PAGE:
server module board battery.
"Using the System Setup Program" on
page 43. If the problem persists, see
"Troubleshooting the Server Module
Battery" on page 115.
Timer chip counter 2
failed
Faulty server module board.
See "Getting Help" on page 127.
About Your System
39
Table 1-13. Server Module Messages (continued)
Message
Causes
Corrective Actions
Unsupported CPU
combination
Mismatched processors are installed.
Replace a microprocessor so that both
microprocessors match. See "Processors"
on page 84.
Processor is not supported by the
server module.
Check for a BIOS update using the Dell
Support website at support.dell.com.
Unsupported CPU stepping
detected
Processor is not supported by the
server module.
Check for a BIOS update using the Dell
Support website at support.dell.com. If
the problem persists, install a supported
processor. See "Processors" on page 84.
Warning! No microcode
update loaded for
processor n
Unsupported processor.
Update the BIOS firmware using the
Dell Support website at
support.dell.com.
Warning: The current
There is no memory configuration
See "General Memory Module
memory configuration is
error, but the memory configuration is Installation Guidelines" on page 78.
not validated. Change it
not recommended by Dell.
to the recommended memory
configuration or press any
key to continue.
Write fault
Write fault on selected
drive
Faulty diskette, diskette drive, optical Replace the diskette. Ensure that the
drive, hard drive.
custom cable is properly connected. See
"Troubleshooting USB Devices" on
page 105 or "Troubleshooting Hard
Drives" on page 113 for the appropriate
drive(s) installed in your system.
Warning Messages
A warning message alerts you to a possible problem and prompts you to respond before the system
continues a task. For example, before you format a diskette, a message will warn you that you may lose all
data on the diskette. Warning messages usually interrupt the task and require you to respond by typing y
(yes) or n (no).
NOTE: Warning messages are generated by either the application or the operating system. For more information,
see the documentation that accompanied the operating system or application.
Diagnostics Messages
When you run system diagnostics, an error message may result. Diagnostic error messages are not
covered in this section. Record the message on a copy of the Diagnostics Checklist in "Getting Help,"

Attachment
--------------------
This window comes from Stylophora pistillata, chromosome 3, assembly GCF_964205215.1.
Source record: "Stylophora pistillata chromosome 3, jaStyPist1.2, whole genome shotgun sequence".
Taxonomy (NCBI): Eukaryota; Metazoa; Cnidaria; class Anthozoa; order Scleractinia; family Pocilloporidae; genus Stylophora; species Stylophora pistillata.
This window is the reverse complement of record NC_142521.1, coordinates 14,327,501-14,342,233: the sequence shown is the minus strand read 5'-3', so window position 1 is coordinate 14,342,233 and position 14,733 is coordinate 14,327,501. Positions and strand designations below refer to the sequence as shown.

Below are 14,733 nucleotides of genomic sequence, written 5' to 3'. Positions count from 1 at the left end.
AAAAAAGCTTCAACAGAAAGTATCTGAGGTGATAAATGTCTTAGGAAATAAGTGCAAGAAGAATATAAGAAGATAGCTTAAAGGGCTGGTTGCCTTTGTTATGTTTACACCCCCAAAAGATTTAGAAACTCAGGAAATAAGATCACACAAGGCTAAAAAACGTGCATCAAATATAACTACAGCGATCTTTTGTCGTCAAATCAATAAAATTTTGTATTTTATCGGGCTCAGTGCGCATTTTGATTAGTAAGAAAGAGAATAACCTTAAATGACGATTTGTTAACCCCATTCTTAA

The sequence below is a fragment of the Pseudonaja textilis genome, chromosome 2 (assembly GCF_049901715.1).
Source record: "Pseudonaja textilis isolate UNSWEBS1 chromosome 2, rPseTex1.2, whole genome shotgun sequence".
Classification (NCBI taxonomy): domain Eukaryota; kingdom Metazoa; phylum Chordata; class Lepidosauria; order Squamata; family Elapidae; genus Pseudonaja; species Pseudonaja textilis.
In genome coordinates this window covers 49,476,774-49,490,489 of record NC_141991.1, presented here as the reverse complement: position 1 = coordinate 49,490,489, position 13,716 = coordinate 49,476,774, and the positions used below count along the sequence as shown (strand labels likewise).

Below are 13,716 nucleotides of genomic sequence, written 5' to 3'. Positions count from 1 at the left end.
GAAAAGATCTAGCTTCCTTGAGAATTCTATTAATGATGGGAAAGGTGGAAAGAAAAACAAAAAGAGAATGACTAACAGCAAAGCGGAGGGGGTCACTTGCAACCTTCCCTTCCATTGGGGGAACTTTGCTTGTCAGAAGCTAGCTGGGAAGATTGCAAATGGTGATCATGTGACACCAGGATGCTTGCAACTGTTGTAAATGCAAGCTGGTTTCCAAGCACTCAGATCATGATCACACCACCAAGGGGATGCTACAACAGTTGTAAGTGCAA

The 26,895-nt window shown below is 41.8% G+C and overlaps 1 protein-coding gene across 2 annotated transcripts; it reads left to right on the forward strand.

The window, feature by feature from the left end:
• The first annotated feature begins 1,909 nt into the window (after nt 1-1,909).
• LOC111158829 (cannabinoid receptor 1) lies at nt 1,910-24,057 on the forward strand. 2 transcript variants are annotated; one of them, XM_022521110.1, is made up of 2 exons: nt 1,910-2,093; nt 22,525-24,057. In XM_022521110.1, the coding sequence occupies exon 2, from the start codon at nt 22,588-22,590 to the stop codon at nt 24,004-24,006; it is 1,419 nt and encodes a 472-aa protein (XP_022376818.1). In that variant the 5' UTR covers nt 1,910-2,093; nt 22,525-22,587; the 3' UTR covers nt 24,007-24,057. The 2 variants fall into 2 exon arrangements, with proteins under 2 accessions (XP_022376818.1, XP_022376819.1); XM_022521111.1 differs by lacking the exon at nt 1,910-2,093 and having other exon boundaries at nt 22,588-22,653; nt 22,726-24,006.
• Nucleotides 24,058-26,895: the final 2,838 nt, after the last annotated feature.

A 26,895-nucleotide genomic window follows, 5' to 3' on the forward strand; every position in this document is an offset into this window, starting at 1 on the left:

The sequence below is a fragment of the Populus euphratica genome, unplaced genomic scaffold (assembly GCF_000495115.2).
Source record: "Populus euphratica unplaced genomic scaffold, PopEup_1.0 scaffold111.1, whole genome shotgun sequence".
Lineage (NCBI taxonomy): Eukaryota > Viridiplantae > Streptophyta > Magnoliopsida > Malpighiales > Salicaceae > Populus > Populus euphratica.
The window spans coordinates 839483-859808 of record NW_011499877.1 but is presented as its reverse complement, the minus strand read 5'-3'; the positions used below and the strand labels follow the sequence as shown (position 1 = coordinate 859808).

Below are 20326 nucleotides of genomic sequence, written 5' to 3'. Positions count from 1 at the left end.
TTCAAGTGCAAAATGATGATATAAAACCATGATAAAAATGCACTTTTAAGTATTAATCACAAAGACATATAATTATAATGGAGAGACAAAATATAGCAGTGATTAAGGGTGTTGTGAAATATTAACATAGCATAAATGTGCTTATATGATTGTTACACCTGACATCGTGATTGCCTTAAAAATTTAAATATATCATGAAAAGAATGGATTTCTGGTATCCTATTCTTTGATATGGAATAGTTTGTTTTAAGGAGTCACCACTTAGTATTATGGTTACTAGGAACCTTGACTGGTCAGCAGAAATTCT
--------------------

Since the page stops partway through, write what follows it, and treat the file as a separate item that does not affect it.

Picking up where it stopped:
then follow the instructions in that section for obtaining technical assistance.
40
About Your System
Alert Messages
Systems management software generates alert messages for your system. Alert messages include
information, status, warning, and failure messages for drive, temperature, fan, and power conditions. For
more information, see the systems management software documentation.
About Your System
41
42
About Your System
Using the System Setup Program
After you set up your system, run the System Setup program to familiarize yourself with your system
configuration and optional settings. Record the information for future reference.
You can use the System Setup program to:
•
Change the system configuration stored in NVRAM after you add, change, or remove hardware
•
Set or change user-selectable options—for example, the time or date
•
Enable or disable integrated devices
•
Correct discrepancies between the installed hardware and configuration settings
NOTE: When a server module is inserted into a chassis, the server module functions as a system. Each server
module has a System Setup program to allow configuration of the server module and features such as
password protection.
Entering the System Setup Program
1 Turn on or restart your system.
2 Press <F2> immediately after you see the following message:
<F2> = Setup
If your operating system begins to load before you press <F2>, allow the system to finish booting,
and then restart your system and try again.
NOTE: To ensure an orderly system shutdown, see the documentation that accompanied your operating
system.
Responding to Error Messages
You can enter the System Setup program by responding to certain error messages. If an error message
appears while the system is booting, make a note of the message. Before entering the System Setup
program, "Server Module Messages" on page 34 and "Warning Messages" on page 40 for an
explanation of the message and suggestions for correcting errors.
NOTE: After installing a memory upgrade, it is normal for your system to send a message the first time you
start your system.
Using the System Setup Program
43
Using the System Setup Program
Table 2-1 lists the keys that you use to view or change information on the System Setup program screens